Ukraine elects comedian as its president

Comedian Volodmyr Zelensky has romped to victory in the Ukrainian presidential election. Zelensky, age 41, has no political experience and no experience in any field of endeavor that seems relevant to holding high political office.

Zelensky came to prominence by starring in a television show in which he portrays the president of Ukraine, a school teacher who sweeps into office after his rant against corruption is caught on camera and goes viral. Zelensky’s success in the election was due in part to the fame the show brought him and in part to the unpopularity of the incumbent president, Petro Poroshenko.

Poroshenko’s unpopularity stems from unhappiness over the economy, over corruption, and over the war with Russia in Eastern Ukraine. Zelensky promises to crack down on corruption. Good luck with that.

On Russia, Zelensky says he’ll be more flexible in negotiations with Putin, but will not give away any territory and will maintain Ukraine’s pro-Western direction. Even good luck won’t enable him to square that circle.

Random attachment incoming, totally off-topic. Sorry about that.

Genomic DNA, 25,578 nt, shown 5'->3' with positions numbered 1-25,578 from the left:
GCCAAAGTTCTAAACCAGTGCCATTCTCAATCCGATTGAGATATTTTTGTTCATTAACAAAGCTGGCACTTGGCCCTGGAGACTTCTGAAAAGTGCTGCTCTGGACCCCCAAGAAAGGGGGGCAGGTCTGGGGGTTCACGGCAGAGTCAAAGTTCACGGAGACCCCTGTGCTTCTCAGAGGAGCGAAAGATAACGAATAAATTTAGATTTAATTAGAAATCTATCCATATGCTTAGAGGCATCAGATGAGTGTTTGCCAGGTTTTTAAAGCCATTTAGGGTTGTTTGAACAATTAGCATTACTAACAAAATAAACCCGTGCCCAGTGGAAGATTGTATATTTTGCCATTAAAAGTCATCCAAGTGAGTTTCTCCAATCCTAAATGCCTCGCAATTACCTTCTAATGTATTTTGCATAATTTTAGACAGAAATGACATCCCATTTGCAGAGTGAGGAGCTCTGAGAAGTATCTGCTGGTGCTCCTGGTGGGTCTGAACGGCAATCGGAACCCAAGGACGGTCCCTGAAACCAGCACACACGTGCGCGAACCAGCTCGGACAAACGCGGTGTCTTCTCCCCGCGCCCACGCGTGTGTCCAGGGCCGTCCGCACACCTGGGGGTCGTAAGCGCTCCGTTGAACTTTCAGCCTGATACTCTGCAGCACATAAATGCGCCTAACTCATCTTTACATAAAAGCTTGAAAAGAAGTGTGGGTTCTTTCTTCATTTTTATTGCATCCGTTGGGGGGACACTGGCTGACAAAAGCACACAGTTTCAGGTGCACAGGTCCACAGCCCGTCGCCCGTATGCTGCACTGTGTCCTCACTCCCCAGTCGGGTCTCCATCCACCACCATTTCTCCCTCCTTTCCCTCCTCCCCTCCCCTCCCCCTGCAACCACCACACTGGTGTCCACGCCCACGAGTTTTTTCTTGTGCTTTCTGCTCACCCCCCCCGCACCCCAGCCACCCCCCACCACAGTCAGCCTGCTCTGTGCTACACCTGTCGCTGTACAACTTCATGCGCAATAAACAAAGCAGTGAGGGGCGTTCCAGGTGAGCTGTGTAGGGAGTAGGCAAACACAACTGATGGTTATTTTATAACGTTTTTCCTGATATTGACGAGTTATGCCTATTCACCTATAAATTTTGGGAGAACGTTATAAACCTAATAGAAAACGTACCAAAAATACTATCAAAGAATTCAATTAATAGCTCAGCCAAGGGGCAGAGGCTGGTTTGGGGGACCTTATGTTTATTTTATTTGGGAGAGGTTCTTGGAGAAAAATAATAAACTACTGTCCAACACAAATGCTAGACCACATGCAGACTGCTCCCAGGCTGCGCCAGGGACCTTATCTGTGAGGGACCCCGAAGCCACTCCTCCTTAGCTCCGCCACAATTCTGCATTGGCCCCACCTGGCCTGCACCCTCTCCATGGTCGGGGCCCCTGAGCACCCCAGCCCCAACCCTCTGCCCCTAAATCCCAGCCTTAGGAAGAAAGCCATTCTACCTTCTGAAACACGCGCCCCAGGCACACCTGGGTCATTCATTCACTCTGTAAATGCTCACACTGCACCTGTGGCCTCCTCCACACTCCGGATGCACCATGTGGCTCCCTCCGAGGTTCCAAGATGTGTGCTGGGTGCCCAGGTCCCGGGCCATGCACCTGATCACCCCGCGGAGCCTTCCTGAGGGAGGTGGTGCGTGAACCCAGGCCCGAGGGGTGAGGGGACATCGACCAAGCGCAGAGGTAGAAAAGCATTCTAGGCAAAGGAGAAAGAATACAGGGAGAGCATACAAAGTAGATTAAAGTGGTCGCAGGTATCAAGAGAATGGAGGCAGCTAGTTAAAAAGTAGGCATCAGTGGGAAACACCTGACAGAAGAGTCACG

Zelensky’s election may not be laughing matter for Ukrainians, but Vladimir Putin is probably amused and delighted. He may not be able to steal Zelensky’s pants as easily as he stole Barack Obama’s (e.g. in Syria and Eastern Europe), but the Ukrainian comedian is unlikely to be a match for the Russian strongman. As a Ukrainian political analyst put it, “Putin is very dangerous adversary; there’s a lot of risk here.”

The Washington Post suggests, as Zelensky has, that the comedian’s victory in a fair and open election may create envy among Russians, whose political system is appreciably less fair, open, and free. Said one Russian newspaper of the election across the border, “We want it like in Ukraine.” There are some in Eastern Ukraine, though, who “want it like in Russia.”

Neither nation is doing particularly well overall these days, so it’s normal that some in both countries see the grass as greener on the other side. The difference is that Russia’s rulers are better positioned than Ukraine’s to thwart this sentiment.

With the election of Zelensky, one fears that Russia’s rulers also might now be better positioned than before to burn the grass on at least part of the other side.

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